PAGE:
For a few brief months in 1962, the Wirral made history as the location of the world’s first ever passenger hovercraft service.

The Vickers VA3 was a wonder of modern engineering. It weighed 10 tons and could carry 24 passengers at speeds of up to 60 knots.

It was popular too. Owners British United Airways were fully booked for the six daily crossings from Leasowe to Rhyl when the hovercraft came into service on July 20.

But the VA3 had a fundamental flaw. It lacked a skirt and could only hover eight inches above a flat surface. Conditions had to be calm for the VA3 to venture out.

The Vickers VA3 hovercraft draws a big crowd as it prepares to make its maiden crossing from Leasowe to Rhyl, July 1962

The Vickers VA3 hovercraft draws a big crowd as it prepares to make its maiden crossing from Leasowe to Rhyl, July 1962

As a result, the hovercraft put to sea for only 36 days out of 59. The rest were ruled out by a combination of stormy winds, high seas and engine failures.

It all went disastrously wrong on Sunday September 16 when the VA3 broke free of its moorings and drifted out to sea.

Its lift engine had failed the previous Friday and bad weather had made it impossible to carry out repairs.

Everton leave Lime Street station to play Sheffield Wednesday in the 1966 FA Cup Final at Wembley, May 1966

Everton leave Lime Street station to play Sheffield Wednesday in the 1966 FA Cup Final at Wembley, May 1966

The duty captain, who had remained aboard, managed to fire up the propulsion engines and bring the hovercraft back to the beach.

But the stricken craft broke free again the next day and had to be rescued by the Rhyl lifeboat.

The damage was too great for the service to continue and the project was scrapped.

Grounded! The Royal Daffodil II Mersey ferry is beached at Wallasey after a collision, June 1968

Grounded! The Royal Daffodil II Mersey ferry is beached at Wallasey after a collision, June 1968

While the VA3 drifted out to sea, the opposite fate befell the Royal Daffodil II Mersey ferry in January 1968 – it beached at Wallasey after a collision.

The 609-ton ship had previously run aground in thick fog in September 1967. Sixty passengers were rescued by the New Brighton lifeboat and put ashore at Seacombe.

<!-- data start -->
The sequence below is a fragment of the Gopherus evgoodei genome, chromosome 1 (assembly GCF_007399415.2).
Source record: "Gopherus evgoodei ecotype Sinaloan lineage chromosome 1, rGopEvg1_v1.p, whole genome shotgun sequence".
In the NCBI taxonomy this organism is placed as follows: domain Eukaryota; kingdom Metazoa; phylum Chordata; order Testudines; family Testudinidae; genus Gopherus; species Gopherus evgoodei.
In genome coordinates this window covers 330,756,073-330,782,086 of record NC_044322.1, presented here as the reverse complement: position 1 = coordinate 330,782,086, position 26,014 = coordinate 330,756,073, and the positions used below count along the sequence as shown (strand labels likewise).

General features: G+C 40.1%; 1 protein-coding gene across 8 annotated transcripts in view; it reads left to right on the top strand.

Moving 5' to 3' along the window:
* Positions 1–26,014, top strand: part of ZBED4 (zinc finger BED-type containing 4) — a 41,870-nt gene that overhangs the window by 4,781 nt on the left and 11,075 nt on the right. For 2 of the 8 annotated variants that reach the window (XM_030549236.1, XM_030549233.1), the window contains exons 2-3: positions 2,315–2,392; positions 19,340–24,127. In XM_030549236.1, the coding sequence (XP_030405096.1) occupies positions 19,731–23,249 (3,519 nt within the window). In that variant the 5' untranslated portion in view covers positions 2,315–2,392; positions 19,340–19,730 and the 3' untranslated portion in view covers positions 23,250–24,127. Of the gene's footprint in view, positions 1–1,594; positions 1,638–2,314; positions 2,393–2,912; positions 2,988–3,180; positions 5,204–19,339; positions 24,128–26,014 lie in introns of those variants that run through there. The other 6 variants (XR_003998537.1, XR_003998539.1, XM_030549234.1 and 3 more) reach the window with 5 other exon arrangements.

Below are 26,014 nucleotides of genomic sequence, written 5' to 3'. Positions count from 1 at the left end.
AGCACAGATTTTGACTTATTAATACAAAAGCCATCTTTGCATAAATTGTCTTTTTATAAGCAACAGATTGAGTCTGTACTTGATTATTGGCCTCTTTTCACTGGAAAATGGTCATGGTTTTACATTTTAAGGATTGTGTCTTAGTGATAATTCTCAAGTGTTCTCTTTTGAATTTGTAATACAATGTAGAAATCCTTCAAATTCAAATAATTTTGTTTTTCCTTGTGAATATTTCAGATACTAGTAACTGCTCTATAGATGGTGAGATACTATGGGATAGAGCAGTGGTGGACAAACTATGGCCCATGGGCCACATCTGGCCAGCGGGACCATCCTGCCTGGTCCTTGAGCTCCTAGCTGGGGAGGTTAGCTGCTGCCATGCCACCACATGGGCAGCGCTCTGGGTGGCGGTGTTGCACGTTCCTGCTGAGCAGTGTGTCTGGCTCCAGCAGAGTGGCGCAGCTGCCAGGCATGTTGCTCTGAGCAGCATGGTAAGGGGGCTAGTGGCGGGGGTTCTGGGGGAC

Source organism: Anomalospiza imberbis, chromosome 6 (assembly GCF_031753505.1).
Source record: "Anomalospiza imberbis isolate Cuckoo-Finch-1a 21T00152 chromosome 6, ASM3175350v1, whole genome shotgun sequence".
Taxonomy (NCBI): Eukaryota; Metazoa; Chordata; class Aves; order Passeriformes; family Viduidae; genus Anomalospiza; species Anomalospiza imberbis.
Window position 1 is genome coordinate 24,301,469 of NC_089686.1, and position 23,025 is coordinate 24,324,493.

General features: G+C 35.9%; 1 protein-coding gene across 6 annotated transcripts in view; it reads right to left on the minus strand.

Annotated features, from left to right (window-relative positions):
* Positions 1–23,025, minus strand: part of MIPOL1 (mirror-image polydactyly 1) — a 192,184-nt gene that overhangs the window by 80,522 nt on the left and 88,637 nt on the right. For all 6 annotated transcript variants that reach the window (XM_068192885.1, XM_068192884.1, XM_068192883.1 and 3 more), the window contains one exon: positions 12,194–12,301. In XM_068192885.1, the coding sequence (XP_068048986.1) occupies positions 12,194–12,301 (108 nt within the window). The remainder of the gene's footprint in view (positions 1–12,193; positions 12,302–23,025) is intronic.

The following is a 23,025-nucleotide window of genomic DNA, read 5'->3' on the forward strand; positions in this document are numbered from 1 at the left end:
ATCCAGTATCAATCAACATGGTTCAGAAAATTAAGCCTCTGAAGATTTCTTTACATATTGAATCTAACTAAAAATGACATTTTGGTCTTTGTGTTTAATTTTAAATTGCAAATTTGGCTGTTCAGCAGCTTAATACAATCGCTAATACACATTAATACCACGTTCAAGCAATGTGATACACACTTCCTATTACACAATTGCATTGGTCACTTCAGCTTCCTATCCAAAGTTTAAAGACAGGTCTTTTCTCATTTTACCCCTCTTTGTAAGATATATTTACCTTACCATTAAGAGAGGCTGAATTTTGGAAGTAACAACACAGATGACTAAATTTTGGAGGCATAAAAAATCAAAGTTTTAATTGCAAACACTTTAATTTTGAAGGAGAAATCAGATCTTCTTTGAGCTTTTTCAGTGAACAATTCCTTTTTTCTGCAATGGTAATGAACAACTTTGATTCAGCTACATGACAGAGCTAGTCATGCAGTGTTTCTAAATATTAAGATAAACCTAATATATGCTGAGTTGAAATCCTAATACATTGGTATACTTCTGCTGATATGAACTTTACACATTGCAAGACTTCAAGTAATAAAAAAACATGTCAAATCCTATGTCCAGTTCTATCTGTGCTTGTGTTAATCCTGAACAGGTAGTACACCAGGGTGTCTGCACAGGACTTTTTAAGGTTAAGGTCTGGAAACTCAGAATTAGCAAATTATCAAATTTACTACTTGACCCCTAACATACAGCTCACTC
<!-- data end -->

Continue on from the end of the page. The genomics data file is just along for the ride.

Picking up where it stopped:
There were no transport problems for the Beatles when they flew into Speke Airport for the Liverpool premiere of their film A Hard Day’s Night in July 1964.

The Beatles on the plane to Speke airport for the Liverpool premiere of their film A Hard Day’s Night, July 1964

The Beatles on the plane to Speke airport for the Liverpool premiere of their film A Hard Day’s Night, July 1964

Fans mob the Fab Four at Speke airport as they arrive for the premiere of their film A Hard Day’s Night, July 1964

Fans mob the Fab Four at Speke airport as they arrive for the premiere of their film A Hard Day’s Night, July 1964

Liverpool skipper Ron Yeats and his team had a smooth flight too when Aer Lingus presented him with a leprechaun for good luck ahead of his team’s flight to Malmo in September 1967.

It certainly did the trick as Liverpool won the Fairs Cup match against the Swedish side2-0 and took the tie 4-1 on aggregate.

Aer Lingus present Liverpool skipper Ron Yeats with a leprechaun for luck as his team flies out to face Malmo in the Fairs Cup, September 1967

Aer Lingus present Liverpool skipper Ron Yeats with a leprechaun for luck as his team flies out to face Malmo in the Fairs Cup, September 1967

Everton boarded the steam train from Lime Street station to London for their 1966 FA Cup Final against Sheffield Wednesday at Wembley. The Toffees famously triumphed 3-2.

Everton leave Lime Street station to play Sheffield Wednesday in the 1966 FA Cup Final at Wembley, May 1966

Everton leave Lime Street station to play Sheffield Wednesday in the 1966 FA Cup Final at Wembley, May 1966

Only two years later, the very last main-line passenger train to be hauled by a steam locomotive – the 1T57 Fifteen Guinea special to Carlisle – pulled out of Lime Street on August 11th 1968.

A countrywide steam ban came into force the next day.

End of an era. The last main-line passenger train hauled by a steam locomotive – the 1T57 Fifteen Guinea Special bound for Carlisle – leaves Lime Street station on August 11th 1968

End of an era. The last main-line passenger train hauled by a steam locomotive – the 1T57 Fifteen Guinea Special bound for Carlisle – leaves Lime Street station on August 11th 1968

 

 

Many more favourite photos feature in Clive Hardy’s brilliant new book Around Liverpool and Merseyside in the 1960s – published next month.

Echo readers can pre-order their copy at the bargain price of £9.99 plus £1.99 P&P. Just go to our online shop or ring the order hotline on 01928 503777.

Orders will be dispatched in the week beginning July 9th 2018.

Don’t miss out on the remarkable story of an unforgettable decade!